If Kansas City’s top culinary subject remains barbecue—no one seems to agree on which of the iconic smokehouses is officially the “best” —the newest player in town, Slap’s BBQ, breaks a lot of rules: it’s located in Kansas City, Kansas, instead of the heart of the city, the playful title is a reference to the disturbing “Squeal like a pig” scene in the 1972 John Boorman thriller Deliverance, and the smoked meats and side dishes frequently sell out early. Since the restaurant was introduced by a successful meat-smoking team several years ago, it’s become the worst-kept barbecue secret in the metro by ‘cue fanatics, who don’t like sharing their favorite places—even with friends.
That’s why you don’t hear the word Mesob—the combination Ethiopian and Caribbean restaurant located across the street from the Uptown Theater bandied about that often. The small restaurant has plenty of devotees, but they don’t willingly share the glories of a Treasure Island Sampler Platter (Caribbean fritters, crab cakes, jerk shrimp) with just anyone.
It’s a bit easier to be secretive about a favored restaurant when it’s located well off the beaten path, like restaurateur Jimmy Phan and Kaylee Nguyen’s casual Vietnam boite, Bun Mee Phan at 4011 North Oak Trafficway, which pays culinary homage to their home country’s fusion of Asian and French influences. The banh mi sandwich, which uses familiar Asian ingredients on a crusty, chewy baguette (baked for the restaurant by Jef Dover, who still operates the beloved Le Monde bakery in North Kansas City even though the actual café by that name on Armour Road closed).
Jimmy and Kaylee opened their shop in a tiny, quixotic strip center two years ago before moving to somewhat grander quarters in a former nightclub earlier this year. The menu still includes wonderful plump spring rolls, grilled meat and rice dishes and those irresistible banh mi sandwiches.
Patrons remain equally secretive about the dim sum restaurant on the other side of the metro with a deceptively simple name: The ABC Café in Overland Park at 10001 W. 87th St. It has succeeded spectacularly in a tiny location (also in a strip center) with oddball hours (the restaurant is closed on Tuesday and Wednesdays) and unusual dishes.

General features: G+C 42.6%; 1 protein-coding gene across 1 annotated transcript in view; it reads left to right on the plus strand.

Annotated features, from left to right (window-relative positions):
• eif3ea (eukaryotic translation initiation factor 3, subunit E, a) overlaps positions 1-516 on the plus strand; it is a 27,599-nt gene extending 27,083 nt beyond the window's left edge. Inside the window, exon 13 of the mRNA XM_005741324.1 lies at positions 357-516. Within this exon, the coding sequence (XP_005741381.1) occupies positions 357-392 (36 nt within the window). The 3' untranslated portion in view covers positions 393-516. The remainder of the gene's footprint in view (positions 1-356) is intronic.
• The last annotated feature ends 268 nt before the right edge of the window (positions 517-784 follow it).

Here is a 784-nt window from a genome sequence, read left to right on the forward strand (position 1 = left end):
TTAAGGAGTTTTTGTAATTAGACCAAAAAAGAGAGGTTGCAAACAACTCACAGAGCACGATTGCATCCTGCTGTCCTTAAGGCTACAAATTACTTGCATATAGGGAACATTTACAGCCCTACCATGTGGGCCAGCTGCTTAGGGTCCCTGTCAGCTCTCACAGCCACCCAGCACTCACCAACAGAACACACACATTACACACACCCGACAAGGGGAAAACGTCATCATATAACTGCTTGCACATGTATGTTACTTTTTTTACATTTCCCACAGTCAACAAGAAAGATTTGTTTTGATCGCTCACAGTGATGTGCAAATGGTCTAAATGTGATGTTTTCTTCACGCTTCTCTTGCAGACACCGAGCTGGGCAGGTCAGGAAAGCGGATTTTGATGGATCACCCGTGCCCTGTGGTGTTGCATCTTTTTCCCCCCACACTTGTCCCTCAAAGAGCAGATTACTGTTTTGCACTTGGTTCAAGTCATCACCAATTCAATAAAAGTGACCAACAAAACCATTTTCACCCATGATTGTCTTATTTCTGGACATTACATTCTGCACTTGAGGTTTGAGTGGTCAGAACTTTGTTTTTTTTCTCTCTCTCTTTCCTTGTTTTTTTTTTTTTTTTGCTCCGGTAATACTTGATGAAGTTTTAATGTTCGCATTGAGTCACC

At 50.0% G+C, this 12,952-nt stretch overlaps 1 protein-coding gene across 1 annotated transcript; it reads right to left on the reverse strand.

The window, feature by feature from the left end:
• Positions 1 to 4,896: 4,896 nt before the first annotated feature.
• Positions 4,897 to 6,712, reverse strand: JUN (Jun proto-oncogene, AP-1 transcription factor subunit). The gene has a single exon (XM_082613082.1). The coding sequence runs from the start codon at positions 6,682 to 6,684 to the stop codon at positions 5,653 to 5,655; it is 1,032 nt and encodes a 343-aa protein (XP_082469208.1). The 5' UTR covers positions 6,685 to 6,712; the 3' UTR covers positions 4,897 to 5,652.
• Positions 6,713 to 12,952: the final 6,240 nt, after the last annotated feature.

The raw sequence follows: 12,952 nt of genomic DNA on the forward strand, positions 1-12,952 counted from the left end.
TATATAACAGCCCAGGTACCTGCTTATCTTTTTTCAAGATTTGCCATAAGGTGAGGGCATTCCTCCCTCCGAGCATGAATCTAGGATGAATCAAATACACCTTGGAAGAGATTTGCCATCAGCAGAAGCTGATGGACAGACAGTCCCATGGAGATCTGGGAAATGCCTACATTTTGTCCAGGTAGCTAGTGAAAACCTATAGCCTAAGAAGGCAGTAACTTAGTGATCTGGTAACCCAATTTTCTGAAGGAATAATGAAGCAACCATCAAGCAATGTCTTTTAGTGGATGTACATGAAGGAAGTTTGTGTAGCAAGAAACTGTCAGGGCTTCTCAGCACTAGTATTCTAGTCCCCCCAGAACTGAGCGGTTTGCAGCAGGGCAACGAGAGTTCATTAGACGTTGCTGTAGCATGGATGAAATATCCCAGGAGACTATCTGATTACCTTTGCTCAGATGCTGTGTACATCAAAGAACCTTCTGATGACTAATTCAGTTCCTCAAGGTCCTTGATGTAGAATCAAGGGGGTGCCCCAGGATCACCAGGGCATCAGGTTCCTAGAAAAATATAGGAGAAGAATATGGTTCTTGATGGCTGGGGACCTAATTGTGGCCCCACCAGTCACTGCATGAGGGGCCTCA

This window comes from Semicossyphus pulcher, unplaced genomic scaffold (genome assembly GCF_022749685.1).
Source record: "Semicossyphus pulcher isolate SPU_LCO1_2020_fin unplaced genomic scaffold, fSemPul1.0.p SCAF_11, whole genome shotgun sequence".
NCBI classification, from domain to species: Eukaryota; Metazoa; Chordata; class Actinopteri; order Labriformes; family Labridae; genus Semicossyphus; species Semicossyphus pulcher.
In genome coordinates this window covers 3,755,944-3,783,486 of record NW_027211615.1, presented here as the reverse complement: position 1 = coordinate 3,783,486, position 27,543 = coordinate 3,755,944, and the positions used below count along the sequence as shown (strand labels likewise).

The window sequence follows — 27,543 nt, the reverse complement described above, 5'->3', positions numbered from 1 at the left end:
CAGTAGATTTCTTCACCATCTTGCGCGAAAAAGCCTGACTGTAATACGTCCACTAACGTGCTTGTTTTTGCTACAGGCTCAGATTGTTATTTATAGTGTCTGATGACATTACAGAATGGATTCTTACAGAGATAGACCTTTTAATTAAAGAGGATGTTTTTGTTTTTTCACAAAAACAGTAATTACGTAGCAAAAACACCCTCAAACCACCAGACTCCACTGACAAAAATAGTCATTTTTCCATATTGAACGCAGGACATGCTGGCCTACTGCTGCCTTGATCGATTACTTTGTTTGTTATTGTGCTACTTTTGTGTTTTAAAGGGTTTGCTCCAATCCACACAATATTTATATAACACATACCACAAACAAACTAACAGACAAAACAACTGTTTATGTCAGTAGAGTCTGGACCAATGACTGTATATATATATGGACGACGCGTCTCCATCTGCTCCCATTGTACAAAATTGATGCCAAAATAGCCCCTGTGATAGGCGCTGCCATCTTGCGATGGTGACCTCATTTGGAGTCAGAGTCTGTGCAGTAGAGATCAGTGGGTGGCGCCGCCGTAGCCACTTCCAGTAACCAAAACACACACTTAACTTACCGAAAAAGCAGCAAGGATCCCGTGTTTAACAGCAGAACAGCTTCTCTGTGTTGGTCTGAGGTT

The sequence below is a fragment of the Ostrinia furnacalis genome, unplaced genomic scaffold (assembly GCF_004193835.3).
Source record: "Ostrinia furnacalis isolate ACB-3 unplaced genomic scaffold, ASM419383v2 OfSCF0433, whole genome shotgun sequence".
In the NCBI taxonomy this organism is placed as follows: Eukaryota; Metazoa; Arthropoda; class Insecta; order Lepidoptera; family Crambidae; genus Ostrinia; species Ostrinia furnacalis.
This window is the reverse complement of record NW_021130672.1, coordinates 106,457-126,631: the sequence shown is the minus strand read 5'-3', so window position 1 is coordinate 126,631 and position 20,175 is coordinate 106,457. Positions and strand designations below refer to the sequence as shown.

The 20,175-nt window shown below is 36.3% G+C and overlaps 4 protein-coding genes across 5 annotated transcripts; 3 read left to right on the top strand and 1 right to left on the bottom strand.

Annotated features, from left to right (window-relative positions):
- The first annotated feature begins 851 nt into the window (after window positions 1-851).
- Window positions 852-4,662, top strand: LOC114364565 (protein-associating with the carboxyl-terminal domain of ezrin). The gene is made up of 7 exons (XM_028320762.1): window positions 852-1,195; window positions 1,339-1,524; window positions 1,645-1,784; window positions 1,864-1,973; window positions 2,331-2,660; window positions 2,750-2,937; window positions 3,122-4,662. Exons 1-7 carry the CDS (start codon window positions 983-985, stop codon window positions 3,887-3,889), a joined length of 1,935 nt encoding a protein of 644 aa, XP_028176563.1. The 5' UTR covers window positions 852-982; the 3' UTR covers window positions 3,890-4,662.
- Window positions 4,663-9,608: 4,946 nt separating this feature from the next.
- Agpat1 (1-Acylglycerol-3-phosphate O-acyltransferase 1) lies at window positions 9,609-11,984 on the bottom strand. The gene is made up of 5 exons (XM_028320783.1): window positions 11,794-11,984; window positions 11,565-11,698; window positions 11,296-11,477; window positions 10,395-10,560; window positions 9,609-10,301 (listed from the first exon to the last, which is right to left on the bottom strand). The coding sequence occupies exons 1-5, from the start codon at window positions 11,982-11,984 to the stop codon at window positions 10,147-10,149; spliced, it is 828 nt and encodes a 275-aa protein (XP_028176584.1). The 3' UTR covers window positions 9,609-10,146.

The patrons are nearly as exotic and seductive as the cuisine. One night a table of unbelievably handsome young Asian men, in expensive tailored suits, would get up from their table to step outside, sweep back their shiny long hair and smoke imported French cigarettes, like a tense scene from a Ridley Scott film.
The 1960s exterior and those haunting yellow lights of the venerable Mugs Up Root Beer Drive-In at 700 East 23rd St., would make an incredibly evocative setting for a different kind of movie—perhaps a remake of American Graffiti or The Last Picture Show, since it’s one of the last local fast-food restaurants to still use carhops and to make its own root beer.
A relic of those days when the young Bob Trapp was holding court at the old Putsch’s 210 restaurant sipping chilled daiquiri cocktails, the Mugs Up Drive-In never had an ounce of social cachet, but if you were craving a loose meat sandwich—no one gave a damn. And a half-century later, the root beer in those heavy glass mugs and the Whiz burgers are still there, unlike the snobby cuisine served at Putsch’s 210.
But the half-century that followed those days of wine and roses in Midtown Kansas City continues to be filled with surprises and that’s what makes dining in the fabled River City so endlessly delightful. Only a handful of people can still describe, in detail, the juicy steak and potato dinners once served in the well-appointed restaurant in the old Hyde Park Hotel (a nearly forgotten hostelry that once catered to the sheltered unmarried daughters of Kansas City movers and shakers) that’s still just around the corner from the trendy new Shio Ramen Shop at 3605 Broadway Blvd., serving scrumptious ramen noodle bowls to the bright young hipsters moving into the lofts in the Congress Building.
Then there’s the tiny Wheat Neighborhood Table at 128 W. 18th St. in the Crossroads that photographer Jenny Wheat recently opened just because she hated seeing the empty space left by YJ’s Snack Bar when it moved down the street. A breakfast and lunch spot only, locals have already claimed it as their own, and the avocado toast and tomato basil soup are already the stuff of legend.
The more things change in Kansas City—right down to the food on the plates—the more they don’t. And most people living here wouldn’t have it any other way.